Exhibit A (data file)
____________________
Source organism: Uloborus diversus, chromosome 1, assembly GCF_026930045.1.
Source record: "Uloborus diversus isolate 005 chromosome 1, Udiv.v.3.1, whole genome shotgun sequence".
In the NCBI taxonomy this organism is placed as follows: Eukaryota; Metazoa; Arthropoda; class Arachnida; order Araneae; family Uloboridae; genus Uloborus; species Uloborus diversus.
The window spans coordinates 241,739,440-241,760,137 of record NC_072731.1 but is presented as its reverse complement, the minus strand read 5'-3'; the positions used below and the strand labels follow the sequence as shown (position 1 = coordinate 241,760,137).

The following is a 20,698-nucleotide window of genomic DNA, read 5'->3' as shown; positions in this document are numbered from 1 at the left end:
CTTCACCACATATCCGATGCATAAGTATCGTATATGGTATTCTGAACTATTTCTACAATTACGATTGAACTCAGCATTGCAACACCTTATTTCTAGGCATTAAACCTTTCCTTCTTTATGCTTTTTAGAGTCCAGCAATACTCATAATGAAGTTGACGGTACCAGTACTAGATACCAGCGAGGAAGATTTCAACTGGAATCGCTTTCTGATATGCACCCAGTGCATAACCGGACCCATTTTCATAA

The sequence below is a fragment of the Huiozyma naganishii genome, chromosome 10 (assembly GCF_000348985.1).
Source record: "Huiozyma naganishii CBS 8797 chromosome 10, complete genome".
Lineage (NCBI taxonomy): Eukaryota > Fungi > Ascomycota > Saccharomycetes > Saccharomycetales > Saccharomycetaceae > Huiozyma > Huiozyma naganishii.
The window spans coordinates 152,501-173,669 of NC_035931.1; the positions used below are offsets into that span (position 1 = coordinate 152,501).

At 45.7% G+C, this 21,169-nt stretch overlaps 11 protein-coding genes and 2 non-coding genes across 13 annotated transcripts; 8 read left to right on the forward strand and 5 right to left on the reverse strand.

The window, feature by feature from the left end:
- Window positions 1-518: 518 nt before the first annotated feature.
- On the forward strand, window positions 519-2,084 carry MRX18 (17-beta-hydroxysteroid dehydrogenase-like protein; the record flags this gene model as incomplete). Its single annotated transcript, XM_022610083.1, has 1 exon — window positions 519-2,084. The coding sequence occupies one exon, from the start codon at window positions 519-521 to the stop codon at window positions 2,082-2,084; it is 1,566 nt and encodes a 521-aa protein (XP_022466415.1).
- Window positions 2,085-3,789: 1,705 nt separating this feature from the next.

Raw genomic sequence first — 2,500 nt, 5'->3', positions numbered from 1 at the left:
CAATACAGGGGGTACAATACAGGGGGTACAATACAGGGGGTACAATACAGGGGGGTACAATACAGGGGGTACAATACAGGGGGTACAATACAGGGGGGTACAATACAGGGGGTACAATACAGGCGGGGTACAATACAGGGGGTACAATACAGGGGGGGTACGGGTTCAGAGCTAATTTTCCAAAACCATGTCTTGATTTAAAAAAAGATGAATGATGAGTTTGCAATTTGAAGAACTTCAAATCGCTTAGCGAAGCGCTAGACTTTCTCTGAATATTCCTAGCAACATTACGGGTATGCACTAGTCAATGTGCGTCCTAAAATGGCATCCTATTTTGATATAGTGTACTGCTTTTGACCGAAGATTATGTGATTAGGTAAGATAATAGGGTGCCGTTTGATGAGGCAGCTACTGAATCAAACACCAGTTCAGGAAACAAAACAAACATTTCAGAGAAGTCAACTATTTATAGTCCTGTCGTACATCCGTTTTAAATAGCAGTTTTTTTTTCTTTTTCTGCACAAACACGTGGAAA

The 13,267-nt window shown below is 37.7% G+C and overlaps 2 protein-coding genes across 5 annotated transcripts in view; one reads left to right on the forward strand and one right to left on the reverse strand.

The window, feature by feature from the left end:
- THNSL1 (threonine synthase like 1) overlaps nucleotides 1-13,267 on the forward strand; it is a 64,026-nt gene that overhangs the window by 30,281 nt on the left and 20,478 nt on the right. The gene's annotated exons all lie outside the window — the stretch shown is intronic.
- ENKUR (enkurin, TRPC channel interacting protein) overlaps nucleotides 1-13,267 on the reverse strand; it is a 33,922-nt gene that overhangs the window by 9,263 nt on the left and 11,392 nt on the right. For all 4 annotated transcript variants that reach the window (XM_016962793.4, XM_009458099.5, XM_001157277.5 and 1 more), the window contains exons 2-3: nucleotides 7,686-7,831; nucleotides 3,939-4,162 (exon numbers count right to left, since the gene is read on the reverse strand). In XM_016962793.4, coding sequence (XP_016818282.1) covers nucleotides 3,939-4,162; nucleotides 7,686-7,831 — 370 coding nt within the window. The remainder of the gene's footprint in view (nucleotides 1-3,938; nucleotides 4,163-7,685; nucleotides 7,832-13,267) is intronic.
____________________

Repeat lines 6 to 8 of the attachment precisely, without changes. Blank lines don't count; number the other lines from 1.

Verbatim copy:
CTTCACCACATATCCGATGCATAAGTATCGTATATGGTATTCTGAACTATTTCTACAATTACGATTGAACTCAGCATTGCAACACCTTATTTCTAGGCATTAAACCTTTCCTTCTTTATGCTTTTTAGAGTCCAGCAATACTCATAATGAAGTTGACGGTACCAGTACTAGATACCAGCGAGGAAGATTTCAACTGGAATCGCTTTCTGATATGCACCCAGTGCATAACCGGACCCATTTTCATAA

The sequence below is a fragment of the Huiozyma naganishii genome, chromosome 10 (assembly GCF_000348985.1).
Source record: "Huiozyma naganishii CBS 8797 chromosome 10, complete genome".